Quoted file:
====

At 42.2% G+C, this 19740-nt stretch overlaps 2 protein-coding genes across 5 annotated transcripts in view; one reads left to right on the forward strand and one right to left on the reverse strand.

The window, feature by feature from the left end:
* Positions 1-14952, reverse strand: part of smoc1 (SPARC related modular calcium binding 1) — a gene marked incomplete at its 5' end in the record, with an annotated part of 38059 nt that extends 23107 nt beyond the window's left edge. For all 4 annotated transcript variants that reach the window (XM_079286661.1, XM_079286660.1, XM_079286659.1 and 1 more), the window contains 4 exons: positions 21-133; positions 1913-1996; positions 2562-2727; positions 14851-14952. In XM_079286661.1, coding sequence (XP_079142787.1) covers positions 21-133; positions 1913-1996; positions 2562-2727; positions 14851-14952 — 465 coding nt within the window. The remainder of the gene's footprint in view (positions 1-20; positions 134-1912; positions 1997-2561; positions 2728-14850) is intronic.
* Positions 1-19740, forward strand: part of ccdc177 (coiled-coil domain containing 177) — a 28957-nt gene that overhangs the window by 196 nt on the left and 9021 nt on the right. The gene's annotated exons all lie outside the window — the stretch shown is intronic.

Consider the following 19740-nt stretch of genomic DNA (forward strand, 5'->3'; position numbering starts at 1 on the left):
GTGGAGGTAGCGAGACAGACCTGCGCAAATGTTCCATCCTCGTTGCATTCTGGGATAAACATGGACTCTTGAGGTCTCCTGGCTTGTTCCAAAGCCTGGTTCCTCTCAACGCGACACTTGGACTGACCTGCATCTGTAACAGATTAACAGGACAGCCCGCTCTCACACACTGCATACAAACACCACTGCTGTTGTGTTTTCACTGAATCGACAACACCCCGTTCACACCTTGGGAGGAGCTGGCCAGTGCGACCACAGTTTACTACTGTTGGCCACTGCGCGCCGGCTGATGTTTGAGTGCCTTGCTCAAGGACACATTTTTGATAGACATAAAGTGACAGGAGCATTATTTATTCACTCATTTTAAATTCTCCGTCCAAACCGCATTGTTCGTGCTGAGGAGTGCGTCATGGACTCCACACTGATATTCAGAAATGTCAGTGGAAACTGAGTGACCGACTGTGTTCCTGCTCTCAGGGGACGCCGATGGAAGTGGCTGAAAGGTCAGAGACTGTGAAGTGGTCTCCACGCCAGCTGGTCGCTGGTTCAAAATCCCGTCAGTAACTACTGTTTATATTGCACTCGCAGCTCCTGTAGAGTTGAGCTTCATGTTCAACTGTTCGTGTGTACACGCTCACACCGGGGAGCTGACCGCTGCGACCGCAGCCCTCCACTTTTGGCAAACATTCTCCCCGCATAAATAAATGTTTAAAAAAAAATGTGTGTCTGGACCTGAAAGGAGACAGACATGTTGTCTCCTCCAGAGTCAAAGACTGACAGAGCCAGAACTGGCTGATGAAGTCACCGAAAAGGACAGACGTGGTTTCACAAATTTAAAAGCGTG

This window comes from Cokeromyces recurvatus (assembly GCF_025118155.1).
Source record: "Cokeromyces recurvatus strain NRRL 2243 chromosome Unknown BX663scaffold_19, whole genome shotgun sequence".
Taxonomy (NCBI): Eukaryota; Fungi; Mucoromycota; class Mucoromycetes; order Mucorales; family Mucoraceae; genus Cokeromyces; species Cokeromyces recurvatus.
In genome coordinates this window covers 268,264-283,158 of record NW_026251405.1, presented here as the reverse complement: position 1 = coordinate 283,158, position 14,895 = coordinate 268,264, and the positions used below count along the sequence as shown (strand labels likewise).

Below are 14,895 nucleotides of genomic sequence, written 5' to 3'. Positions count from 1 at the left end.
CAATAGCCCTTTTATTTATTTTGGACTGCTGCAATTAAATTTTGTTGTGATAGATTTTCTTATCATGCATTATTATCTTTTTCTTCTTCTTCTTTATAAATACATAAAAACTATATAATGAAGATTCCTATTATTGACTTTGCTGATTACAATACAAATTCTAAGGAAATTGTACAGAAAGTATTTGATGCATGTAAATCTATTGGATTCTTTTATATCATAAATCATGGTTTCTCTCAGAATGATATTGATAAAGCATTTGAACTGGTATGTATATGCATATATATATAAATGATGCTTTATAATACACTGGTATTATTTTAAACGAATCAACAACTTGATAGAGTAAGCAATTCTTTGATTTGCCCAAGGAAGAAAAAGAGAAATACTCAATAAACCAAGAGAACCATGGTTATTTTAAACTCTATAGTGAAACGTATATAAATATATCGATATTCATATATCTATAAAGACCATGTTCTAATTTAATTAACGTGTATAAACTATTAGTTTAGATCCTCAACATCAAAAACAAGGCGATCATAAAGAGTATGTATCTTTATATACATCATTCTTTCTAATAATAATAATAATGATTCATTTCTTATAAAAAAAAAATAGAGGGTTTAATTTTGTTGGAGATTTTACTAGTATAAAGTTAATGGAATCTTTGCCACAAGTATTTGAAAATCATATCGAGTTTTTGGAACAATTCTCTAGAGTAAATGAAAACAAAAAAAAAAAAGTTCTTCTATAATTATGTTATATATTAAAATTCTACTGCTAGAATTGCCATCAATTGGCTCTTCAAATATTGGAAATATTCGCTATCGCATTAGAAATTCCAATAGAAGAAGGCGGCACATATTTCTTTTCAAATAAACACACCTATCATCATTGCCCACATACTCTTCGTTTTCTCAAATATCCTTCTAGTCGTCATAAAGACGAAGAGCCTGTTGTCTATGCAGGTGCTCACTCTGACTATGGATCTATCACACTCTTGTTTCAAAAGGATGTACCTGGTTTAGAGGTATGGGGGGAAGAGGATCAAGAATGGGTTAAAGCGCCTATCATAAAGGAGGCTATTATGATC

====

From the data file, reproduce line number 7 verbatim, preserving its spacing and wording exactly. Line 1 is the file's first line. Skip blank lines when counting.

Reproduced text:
This window comes from Cokeromyces recurvatus (assembly GCF_025118155.1).